As the raindrops trickled down the windowpane, Parimal stared outside the moving train. Just as a mother soothes her crying child, Parimal also felt that same swaying motion. Although he knew why it happened, after all, he was a certified civil engineer. The cool weather reminded him of his village days when he ran through the fields during monsoon to catch fishes. These fishes used to enter the field from the nearby river through a canal dug for the rice patches to flourish. Rakhal was his assistant. Collecting earthworms, managing the net and preparing a rod using the bamboo tree was an important part. As without these, it’s difficult to catch fishes like Magur (Catfish), Mourula (Indian Carplet), and not to forget Koi. It’s said that the Koi is so powerful that it jumps to branches to evade predators. Parimal’d never been the academic achiever, but he understood everything taught to him. He loved exploring Ratanpur, his village. The ponds, the canals, vast stretches of Kaash-Phool, long bushy grasses used to decorate Dhaak, the drum, during Durga Puja. It was 1967, 15 year old Parimal was scribbling his notebook when a panting man ran into his Pathshala’s class and whispered in the teacher’s ears. Acharja-ji left a sigh. Somehow, Parimal knew his sir had a message for him. Acharja-ji went out of the classroom and summoned a substitute teacher, and ushered Parimal towards him. Acharja-ji and Parimal’s father, Shyamol were good friends, they were classmates in that very Pathshala but due to financial instability, Shyamol was unable to continue his education. Like his father, Shyamol had to become a farmer.
Parimal questioned Acharja-ji, but it was met with silence. There was a sense of hurry. Acharja-ji asked Parimal to grab his waist tight as mounted his motorbike. Reaching Parimal’s home, Parimal knew something was amiss. He ran straight to the bedroom, where on a bamboo mat his father laid breathing his last breaths. Before Parimal could say anything, Shyamol grabbed his son’s hands tightly and uttered,” Palash re, do what you want but don’t be like me. Son, I could never become a literate person. Promise me that whatever it takes you will be one. Take care of your mother. And forgive me, for I couldn’t….” and the grip loosened. It felt that time had stopped. Parimal could hear distant cries, and a gentle pat on his shoulder. A jostle, which grew stronger, and at turning he saw Acharja-ji with teary eyes, “Palash. You WILL become what your father saw in you. This is no time to mourn. We have a mission to complete. Pack your bags, I know exactly what needs to be done.” The reverberation left such a profound impact on Parimal that tears of fire and resilience fell from his eyes. That night, after completing the rituals, Parimal with his mother Nirmala Devi left for Bandel with Acharja-ji. Bandel then had better facilities than Ratanpur. From his contacts, Acharja-ji had Parimal admitted in a school. Parimal was worried about the fees but Acharja-ji held Parimal by his shoulders and said,” Son the only way you repay me is by being what your father wanted” and left. Nirmala Devi was a simple woman and had to learn urban manners to survive. It’s true that Parimal was never devoid of obstacles, but he was determined to stay strong. For it was a mission he was on.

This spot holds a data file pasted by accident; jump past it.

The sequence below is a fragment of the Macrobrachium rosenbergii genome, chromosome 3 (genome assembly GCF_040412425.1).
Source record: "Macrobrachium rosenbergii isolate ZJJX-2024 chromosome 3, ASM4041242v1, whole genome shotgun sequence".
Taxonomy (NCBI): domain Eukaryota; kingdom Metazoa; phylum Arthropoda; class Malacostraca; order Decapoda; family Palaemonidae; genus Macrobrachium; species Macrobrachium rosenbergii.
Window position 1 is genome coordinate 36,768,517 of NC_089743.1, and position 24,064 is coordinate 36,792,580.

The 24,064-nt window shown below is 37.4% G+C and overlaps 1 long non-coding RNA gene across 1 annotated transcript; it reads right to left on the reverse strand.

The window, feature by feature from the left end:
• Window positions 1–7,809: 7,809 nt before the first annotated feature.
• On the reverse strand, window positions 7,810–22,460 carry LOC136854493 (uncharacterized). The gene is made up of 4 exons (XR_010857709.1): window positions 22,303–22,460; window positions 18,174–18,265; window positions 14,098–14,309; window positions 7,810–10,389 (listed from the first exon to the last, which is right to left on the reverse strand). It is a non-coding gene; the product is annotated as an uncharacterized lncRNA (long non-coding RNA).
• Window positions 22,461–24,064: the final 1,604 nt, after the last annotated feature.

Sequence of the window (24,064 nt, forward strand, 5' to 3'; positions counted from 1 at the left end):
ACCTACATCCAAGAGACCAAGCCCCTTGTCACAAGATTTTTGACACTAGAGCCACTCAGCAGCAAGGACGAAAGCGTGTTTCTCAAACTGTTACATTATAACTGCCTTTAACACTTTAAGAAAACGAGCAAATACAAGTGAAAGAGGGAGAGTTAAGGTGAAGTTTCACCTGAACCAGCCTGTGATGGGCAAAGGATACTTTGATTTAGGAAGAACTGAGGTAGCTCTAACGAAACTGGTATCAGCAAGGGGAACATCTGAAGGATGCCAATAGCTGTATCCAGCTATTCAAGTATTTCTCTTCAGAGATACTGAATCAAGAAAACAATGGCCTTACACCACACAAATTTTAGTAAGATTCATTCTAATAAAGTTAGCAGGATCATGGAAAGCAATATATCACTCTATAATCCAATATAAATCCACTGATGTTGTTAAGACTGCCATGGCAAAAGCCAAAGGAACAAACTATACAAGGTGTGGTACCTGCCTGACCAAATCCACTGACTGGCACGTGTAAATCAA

A sudden jostle broke Parimal from his thoughts. In front of him lay, project papers titled:
Hoogly-Katwa Line Project
Station design: Dhulia-Ganga Railway station, Ratanpur village
Sanctioned to Civil Engineer: Mr Parimal Gayen.
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